In this study, an automated LN2 delivery system was developed in combination with an additively manufactured cold plate to cool a single overclocked CPU to cryogenic temperatures. The processor was then stress tested under different voltage and frequency settings to map out the optimum operating parameters needed to achieve low power consumption and a high operating frequency. The same processor underwent these tests while being cooled with a consumer grade air-cooled device to highlight the difference between cryogenic and more conventional cooling methods. Finally, overclocking with an enthusiast LN2 system, referred to as a LN2 pot, was done to compare the potential overclocking effects of cryogenic cooling to the automated system developed for this study.

Generally speaking, overclocking in combination with cryogenic cooling has rarely been studied in a reliable manner. While hobbyists have been using LN2 to overclock since the late 1990s, as a competitive hobby few focus on efficiency or reliability as they are usually trying to achieve the highest operating frequency for a given piece of hardware, even if it is just for several seconds. However, individual aspects of overclocking have been studied. In one case, by increasing the front side bus frequency, the researchers were able to decrease the computation time for a genetic algorithm by 20% [22]. While this study did not mention power consumption or temperature, it highlights the ability of overclocking to yield increased computational power without purchasing a more expensive CPU. An approach much more broadly studied is the reduction of input voltage to the processor which in turn leads to reduced power consumption. Statically setting a voltage input target in multicore advanced reduced instruction set computer machine processors was found to reduce power consumption between 22.5% and 25.3% on average without reducing computational performance [23]. In more modern x86 processors, a dynamic undervolting governor was developed which takes into account CPU utilization and other input parameters to dynamically lower target voltages, which reduced power consumption by 42.68% and 34.37% in Intel Skylake and Haswell processors, respectively, when compared to the standard Intel voltage governor [24].

The relation between a processor's temperature and its power consumption is a large aspect to overclocking. Power consumption can be divided into dynamic and static draw, with static power containing leakage current. This leakage power consumption has been shown to be up to 30% of total package power draw [25], and it increases at a rate of around 2X per 100 °C increase in package temperature [26]. Additionally, the voltage requirement of transistors can also be reduced when the operating temperature is lowered. Utilizing this approach to optimize transistor voltage, Intel's thermal velocity boost technology has allowed a processor to run 100 or 200 MHz faster if the junction temperature is maintained below 50 °C or 70 °C, depending on the processor [27].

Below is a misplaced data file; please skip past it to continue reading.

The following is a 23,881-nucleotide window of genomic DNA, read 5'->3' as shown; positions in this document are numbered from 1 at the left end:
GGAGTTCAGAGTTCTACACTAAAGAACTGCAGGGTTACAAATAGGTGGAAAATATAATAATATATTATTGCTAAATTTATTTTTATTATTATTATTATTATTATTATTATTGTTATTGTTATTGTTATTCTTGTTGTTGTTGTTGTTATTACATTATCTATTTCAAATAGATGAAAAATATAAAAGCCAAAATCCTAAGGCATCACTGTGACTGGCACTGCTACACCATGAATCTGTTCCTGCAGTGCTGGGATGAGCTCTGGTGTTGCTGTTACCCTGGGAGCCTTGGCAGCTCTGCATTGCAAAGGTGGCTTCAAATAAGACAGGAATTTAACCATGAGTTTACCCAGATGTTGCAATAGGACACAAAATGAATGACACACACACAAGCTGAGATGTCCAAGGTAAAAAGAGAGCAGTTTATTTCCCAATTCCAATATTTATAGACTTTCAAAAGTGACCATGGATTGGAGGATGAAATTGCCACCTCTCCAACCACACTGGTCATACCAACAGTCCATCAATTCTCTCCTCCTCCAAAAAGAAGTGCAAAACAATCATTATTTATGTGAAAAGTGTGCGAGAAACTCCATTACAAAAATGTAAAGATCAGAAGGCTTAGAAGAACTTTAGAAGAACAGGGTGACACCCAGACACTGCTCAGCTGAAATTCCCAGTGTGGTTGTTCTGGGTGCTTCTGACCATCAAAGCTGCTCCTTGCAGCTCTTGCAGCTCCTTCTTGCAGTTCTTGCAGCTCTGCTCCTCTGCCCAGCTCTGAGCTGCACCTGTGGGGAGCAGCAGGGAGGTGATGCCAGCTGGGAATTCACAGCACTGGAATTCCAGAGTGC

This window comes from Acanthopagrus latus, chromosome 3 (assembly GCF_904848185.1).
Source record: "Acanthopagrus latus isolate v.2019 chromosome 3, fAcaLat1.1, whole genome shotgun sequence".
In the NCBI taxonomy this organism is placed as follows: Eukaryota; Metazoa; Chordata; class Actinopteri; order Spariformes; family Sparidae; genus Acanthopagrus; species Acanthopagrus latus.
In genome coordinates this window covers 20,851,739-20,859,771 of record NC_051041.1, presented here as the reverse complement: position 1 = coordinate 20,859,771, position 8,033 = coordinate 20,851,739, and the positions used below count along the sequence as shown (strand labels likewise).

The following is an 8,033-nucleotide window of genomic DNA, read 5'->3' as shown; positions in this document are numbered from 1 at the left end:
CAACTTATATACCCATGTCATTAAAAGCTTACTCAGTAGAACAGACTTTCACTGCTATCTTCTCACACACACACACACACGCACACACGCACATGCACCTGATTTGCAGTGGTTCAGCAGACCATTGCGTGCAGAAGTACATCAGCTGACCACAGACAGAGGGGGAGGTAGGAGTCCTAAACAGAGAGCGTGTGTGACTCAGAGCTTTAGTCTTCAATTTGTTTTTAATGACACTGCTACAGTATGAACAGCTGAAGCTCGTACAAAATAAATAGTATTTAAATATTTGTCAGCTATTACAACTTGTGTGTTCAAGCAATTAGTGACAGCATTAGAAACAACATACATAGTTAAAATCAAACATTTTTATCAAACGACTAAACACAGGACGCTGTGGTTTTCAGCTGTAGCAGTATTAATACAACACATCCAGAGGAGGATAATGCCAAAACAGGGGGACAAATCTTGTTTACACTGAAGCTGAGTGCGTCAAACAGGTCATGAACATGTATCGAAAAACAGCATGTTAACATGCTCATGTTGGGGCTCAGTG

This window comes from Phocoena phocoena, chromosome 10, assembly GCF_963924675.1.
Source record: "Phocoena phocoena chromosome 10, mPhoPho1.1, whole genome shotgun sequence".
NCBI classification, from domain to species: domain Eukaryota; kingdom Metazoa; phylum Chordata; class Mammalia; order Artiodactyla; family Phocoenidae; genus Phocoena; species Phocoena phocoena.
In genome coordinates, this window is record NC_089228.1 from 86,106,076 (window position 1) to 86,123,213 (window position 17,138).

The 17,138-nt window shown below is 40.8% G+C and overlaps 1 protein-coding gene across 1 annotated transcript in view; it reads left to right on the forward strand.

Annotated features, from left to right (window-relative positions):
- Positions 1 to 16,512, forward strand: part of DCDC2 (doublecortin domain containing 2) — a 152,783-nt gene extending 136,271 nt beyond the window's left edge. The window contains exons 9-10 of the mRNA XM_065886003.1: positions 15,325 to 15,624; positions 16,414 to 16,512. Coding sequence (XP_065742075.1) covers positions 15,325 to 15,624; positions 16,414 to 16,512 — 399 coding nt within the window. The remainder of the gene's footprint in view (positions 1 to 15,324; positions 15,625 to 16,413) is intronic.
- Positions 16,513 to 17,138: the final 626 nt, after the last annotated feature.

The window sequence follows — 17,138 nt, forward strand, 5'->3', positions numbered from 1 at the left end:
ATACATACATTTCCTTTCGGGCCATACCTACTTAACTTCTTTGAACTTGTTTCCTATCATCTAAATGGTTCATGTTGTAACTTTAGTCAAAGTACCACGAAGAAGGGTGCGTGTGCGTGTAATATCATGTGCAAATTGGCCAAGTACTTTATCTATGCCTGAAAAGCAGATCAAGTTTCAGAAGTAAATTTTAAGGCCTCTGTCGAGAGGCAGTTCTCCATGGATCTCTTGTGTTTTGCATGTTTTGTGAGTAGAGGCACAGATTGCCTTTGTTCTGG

There are many metrics by which to evaluate a server or datacenter's efficiency in relation. Defining efficiency in terms of PUE is a rather holistic approach, as it accounts for all components within a rack and more, such as lighting. The effect of operating temperature on PUE has been more widely studied, with results such as by Patterson finding that decreasing operating temperature adds to the cost of system cooling faster than the effect on leakage can reduce Information Technology power consumption [28]. On a system level, performance per watt (PPW) can be used to compare computational power to system power consumption [29]. This is more often used in regard to workload or architecture efficiency [30], but in a fixed architecture and workload experiment, this metric highlights the efficiency of different overclocking profiles.

With the reduction in node size for modern server hardware, cooling solutions that were once considered novel are becoming more conventional. A study by the Integral Group concluded that traditional air-cooling systems would not be able to support more than 10 kW per rack in data centers, driving the need for new technologies to address current rack power consumptions that are at least one order of magnitude higher [31]. Computational fluid dynamics simulations by Ohadi et al. compared air-cooling, single-phase liquid, and two-phase liquid cooling to determine flow rates and inlet temperatures needed to maintain a chip temperature of 90 °C. The simulations demonstrated that water cooling allows for higher inlet temperatures while cooling with a lower thermal resistance. It was also shown that two-phase cooling allowed for even higher temperatures and a lower thermal resistance than water while requiring a fraction of the pumping power typical of single-phase solutions. These results have led to the proposal and experimentation of high-density pool boiling systems using dielectric fluid, which can support power densities of 130 kW/m2, a density that is over twice that of a typical air-cooled system (approximately 52 kW/m2) [2,31].

2 Experimental Facility

2.1 Liquid Nitrogen Delivery.